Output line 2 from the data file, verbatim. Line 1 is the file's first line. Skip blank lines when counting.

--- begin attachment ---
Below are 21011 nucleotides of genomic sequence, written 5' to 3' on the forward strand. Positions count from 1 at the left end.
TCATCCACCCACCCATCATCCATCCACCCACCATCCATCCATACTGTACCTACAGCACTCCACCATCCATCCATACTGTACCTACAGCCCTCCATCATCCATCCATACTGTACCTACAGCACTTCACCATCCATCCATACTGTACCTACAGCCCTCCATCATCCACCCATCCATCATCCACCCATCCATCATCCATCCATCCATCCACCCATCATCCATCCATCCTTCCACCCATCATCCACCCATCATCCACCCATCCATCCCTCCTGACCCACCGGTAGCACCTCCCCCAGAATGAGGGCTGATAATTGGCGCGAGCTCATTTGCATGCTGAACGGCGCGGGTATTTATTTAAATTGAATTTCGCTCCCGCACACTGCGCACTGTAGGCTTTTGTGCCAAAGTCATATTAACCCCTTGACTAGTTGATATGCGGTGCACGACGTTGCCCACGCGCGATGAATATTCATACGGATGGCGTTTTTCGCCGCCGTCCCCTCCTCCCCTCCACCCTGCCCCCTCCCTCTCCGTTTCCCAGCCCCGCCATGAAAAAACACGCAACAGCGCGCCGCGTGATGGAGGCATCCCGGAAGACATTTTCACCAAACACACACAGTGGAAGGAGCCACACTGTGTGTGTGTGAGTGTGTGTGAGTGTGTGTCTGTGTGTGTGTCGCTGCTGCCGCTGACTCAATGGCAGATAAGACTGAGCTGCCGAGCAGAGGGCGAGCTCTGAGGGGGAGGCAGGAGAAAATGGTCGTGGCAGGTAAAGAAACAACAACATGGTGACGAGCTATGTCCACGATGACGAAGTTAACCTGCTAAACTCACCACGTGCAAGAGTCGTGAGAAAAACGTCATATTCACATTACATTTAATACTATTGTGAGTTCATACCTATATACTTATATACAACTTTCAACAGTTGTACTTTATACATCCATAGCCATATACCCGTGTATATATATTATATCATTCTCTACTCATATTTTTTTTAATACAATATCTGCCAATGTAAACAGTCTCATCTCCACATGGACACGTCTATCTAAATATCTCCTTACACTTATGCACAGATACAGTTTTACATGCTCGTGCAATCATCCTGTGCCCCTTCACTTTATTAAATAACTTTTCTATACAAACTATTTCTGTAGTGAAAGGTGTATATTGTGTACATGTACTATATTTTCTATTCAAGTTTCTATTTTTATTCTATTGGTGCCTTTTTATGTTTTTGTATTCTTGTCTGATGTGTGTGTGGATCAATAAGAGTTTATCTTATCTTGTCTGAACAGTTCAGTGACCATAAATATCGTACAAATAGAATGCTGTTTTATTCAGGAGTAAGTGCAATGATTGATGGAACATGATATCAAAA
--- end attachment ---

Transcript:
TCATCCACCCACCCATCATCCATCCACCCACCATCCATCCATACTGTACCTACAGCACTCCACCATCCATCCATACTGTACCTACAGCCCTCCATCATCCATCCATACTGTACCTACAGCACTTCACCATCCATCCATACTGTACCTACAGCCCTCCATCATCCACCCATCCATCATCCACCCATCCATCATCCATCCATCCATCCACCCATCATCCATCCATCCTTCCACCCATCATCCACCCATCATCCACCCATCCATCCCTCCTGACCCACCGGTAGCACCTCCCCCAGAATGAGGGCTGATAATTGGCGCGAGCTCATTTGCATGCTGAACGGCGCGGGTATTTATTTAAATTGAATTTCGCTCCCGCACACTGCGCACTGTAGGCTTTTGTGCCAAAGTCATATTAACCCCTTGACTAGTTGATATGCGGTGCACGACGTTGCCCACGCGCGATGAATATTCATACGGATGGCGTTTTTCGCCGCCGTCCCCTCCTCCCCTCCACCCTGCCCCCTCCCTCTCCGTTTCCCAGCCCCGCCATGAAAAAACACGCAACAGCGCGCCGCGTGATGGAGGCATCCCGGAAGACATTTTCACCAAACACACACAGTGGAAGGAGCCACACTGTGTGTGTGTGAGTGTGTGTGAGTGTGTGTCTGTGTGTGTGTCGCTGCTGCCGCTGACTCAATGGCAGATAAGACTGAGCTGCCGAGCAGAGGGCGAGCTCTGAGGGGGAGGCAGGAGAAAATGGTCGTGGCAGGTAAAGAAACAACAACATGGTGACGAGCTATGTCCACGATGACGAAGTTAACCTGCTAAACTCACCACGTGCAAGAGTCGTGAGAAAAACGTCATATTCACATTACATTTAATACTATTGTGAGTTCATACCTATATACTTATATACAACTTTCAACAGTTGTACTTTATACATCCATAGCCATATACCCGTGTATATATATTATATCATTCTCTACTCATATTTTTTTTAATACAATATCTGCCAATGTAAACAGTCTCATCTCCACATGGACACGTCTATCTAAATATCTCCTTACACTTATGCACAGATACAGTTTTACATGCTCGTGCAATCATCCTGTGCCCCTTCACTTTATTAAATAACTTTTCTATACAAACTATTTCTGTAGTGAAAGGTGTATATTGTGTACATGTACTATATTTTCTATTCAAGTTTCTATTTTTATTCTATTGGTGCCTTTTTATGTTTTTGTATTCTTGTCTGATGTGTGTGTGGATCAATAAGAGTTTATCTTATCTTGTCTGAACAGTTCAGTGACCATAAATATCGTACAAATAGAATGCTGTTTTATTCAGGAGTAAGTGCAATGATTGATGGAACATGATATCAAAA